Pat Daniels

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Billie Jo Patricia "Pat" Daniels (in first marriage Winslow, in second marriage Bank, in third marriage Connolly; September 1, 1943 in Santa Monica, California) is a retired female pentathlete and track and field coach from the United States, who was the U.S. track and field national champion in the women's 800m in 1960 and 1961 and in the women's pentathlon from 1961 to 1967 and in 1970. She was National long jump champion in 1967.[1] She won the gold medal in the women's pentathlon at the 1967 Pan American Games in Winnipeg, Canada. A three-time Olympian (1960, 1964, 1968), she set her personal best (4880 points) in the pentathlon in 1967. She first represented the US in 1960, running just 5 days after her 17th birthday, days before beginning her senior year at Capuchino High School in San Bruno, California.

She was the first coach of the women's track and field team at the University of California Los Angeles, which she coached to AIAW National Championships in 1975 and 1977. In 1983, she coached UCLA alumna Evelyn Ashford to a world record in the women's 100m of 10.79A seconds, set in Colorado Springs. In 1984, she coached Ashford to gold medals in the women's 100m and 4 × 100 m relay at the Olympic Games in Los Angeles and later that year to a new world record in the 100m of 10.76 seconds, set in Zurich.

She became head men's and women's track and field coach at Radford University in 1998 and was named Big South Coach of the Year in 2001 before retiring the following year. In 2004, she came out of retirement to coach Allyson Felix to a silver medal and world junior record in the women's 200m at the Olympic Games in Athens.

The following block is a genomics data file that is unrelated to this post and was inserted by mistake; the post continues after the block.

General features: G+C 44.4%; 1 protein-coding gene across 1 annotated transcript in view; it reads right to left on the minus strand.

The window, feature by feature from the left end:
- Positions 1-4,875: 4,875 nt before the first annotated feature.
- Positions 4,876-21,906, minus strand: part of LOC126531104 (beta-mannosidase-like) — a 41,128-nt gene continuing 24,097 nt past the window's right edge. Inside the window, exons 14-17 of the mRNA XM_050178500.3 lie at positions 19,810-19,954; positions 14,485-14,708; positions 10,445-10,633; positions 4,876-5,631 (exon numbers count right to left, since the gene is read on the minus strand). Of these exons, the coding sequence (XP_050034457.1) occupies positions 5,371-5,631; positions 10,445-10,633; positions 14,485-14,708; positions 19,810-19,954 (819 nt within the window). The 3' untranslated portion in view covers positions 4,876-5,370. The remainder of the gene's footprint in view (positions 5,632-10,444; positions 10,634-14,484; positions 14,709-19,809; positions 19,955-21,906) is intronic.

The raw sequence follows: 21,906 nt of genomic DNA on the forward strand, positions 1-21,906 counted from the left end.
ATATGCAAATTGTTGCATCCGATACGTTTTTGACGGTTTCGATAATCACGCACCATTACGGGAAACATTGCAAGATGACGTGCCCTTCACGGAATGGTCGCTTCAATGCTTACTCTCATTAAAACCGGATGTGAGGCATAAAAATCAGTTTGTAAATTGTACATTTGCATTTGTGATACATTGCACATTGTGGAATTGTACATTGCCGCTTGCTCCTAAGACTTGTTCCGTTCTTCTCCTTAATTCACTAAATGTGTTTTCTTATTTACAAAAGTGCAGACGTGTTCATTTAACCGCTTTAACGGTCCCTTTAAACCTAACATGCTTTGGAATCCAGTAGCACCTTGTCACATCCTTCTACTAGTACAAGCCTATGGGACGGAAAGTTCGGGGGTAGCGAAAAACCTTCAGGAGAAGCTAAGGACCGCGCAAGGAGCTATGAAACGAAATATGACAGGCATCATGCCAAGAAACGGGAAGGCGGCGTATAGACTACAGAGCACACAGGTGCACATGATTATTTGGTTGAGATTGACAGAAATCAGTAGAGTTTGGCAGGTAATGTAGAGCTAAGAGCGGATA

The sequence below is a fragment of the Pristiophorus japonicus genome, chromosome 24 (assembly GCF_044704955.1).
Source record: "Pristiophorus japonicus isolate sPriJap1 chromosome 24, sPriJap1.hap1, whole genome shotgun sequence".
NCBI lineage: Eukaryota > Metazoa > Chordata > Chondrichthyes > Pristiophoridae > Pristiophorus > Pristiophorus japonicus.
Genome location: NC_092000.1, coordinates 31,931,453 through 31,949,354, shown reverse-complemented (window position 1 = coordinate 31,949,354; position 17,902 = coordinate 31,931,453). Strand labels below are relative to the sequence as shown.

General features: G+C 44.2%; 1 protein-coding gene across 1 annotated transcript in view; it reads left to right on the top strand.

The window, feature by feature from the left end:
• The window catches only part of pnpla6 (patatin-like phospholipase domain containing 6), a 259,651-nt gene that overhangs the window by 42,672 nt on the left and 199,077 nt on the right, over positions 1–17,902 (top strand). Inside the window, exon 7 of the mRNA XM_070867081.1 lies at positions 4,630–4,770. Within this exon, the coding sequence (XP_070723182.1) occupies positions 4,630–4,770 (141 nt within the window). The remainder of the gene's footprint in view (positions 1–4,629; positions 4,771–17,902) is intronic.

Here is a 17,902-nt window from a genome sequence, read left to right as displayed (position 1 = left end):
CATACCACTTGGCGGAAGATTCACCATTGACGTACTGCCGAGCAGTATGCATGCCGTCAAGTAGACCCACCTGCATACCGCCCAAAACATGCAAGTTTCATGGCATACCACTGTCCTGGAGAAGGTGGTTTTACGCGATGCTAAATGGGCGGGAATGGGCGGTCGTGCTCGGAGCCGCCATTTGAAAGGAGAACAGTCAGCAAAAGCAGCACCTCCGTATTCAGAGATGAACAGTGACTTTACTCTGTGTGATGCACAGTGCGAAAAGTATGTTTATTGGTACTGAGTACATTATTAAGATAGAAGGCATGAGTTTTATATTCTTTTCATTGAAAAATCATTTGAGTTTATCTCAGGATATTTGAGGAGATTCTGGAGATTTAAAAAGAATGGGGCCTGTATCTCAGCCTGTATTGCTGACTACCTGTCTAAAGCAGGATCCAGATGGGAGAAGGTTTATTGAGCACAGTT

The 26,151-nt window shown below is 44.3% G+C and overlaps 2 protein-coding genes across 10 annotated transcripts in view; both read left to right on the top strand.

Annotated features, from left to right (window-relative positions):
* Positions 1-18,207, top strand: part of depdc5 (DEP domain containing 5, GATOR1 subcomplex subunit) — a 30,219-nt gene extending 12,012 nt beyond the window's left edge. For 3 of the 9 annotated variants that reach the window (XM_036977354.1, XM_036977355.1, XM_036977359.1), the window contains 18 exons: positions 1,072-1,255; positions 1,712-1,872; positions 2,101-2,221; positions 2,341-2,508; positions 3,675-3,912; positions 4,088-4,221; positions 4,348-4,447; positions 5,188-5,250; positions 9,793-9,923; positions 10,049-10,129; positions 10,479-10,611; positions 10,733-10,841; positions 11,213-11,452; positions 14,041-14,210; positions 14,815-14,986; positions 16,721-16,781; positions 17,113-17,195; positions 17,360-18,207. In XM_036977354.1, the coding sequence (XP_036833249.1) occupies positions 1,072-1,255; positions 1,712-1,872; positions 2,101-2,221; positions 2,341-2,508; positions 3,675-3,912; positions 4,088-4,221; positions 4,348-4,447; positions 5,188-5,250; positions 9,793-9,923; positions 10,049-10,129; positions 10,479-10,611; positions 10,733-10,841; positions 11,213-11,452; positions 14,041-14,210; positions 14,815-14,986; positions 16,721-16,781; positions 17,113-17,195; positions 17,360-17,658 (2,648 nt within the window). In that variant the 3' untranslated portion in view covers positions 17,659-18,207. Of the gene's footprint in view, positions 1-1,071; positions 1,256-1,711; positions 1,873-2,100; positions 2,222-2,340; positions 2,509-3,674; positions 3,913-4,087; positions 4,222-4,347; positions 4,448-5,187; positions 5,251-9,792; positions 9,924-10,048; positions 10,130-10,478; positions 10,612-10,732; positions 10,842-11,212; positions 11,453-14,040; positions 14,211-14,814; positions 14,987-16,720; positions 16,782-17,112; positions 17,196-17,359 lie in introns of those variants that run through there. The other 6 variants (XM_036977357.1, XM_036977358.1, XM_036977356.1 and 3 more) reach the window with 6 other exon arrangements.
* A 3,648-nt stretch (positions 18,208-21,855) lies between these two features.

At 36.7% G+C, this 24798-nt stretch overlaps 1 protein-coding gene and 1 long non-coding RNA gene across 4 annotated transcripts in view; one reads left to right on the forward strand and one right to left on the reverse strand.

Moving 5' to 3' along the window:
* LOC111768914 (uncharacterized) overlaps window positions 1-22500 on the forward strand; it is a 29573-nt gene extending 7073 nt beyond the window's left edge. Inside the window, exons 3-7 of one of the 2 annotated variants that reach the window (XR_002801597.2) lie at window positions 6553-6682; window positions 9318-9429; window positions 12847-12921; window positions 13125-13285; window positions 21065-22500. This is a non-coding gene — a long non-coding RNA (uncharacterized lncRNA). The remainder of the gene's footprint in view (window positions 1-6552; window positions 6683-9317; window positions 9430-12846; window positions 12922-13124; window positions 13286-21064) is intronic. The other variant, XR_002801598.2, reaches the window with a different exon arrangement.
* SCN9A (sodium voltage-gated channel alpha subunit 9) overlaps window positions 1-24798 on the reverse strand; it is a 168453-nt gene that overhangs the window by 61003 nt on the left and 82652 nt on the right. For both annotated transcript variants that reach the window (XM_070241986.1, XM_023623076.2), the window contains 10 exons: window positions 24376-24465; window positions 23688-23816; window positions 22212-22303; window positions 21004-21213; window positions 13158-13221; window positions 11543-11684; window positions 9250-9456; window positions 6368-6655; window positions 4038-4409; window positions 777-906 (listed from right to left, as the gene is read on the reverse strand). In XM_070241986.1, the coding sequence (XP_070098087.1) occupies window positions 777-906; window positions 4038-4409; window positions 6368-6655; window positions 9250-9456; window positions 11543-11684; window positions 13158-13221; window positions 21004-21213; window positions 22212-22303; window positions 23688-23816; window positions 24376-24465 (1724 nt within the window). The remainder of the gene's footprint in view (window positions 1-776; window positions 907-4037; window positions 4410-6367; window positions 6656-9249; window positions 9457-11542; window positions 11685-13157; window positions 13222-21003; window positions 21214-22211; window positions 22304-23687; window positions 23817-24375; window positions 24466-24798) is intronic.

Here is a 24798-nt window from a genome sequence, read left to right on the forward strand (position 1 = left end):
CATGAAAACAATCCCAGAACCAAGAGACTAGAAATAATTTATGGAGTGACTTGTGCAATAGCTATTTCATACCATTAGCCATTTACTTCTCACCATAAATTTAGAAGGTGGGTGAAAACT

In 1989 she testified before a Senate hearing on steroid abuse chaired by Senator Joseph Biden. She has published numerous articles in publications including the New York Times on the subject of performance-enhancing drugs. She is author of Coaching Evelyn: Fast, Faster, Fastest Woman in the World (1991 HarperCollins). She was married to American hammer thrower and Olympian Hal Connolly until his death in 2010. In 2010, she was inducted into the African-American Ethnic Sports Hall of Fame.[2] Also, starting in 2010, she began coaching for Gilman School in Baltimore, Maryland. She helped coach the Greyhounds to championships in the MIAA for both indoor and outdoor track and field.

International competitions[edit]

Year Competition Venue Position Notes
1960 Olympic Games Rome, Italy DNQ 800 metres
1964 Olympic Games Tokyo, Japan 7th Pentathlon
1967 Pan American Games Winnipeg, Canada 1st Pentathlon
1968 Olympic Games Mexico City, Mexico 6th Pentathlon


External links[edit]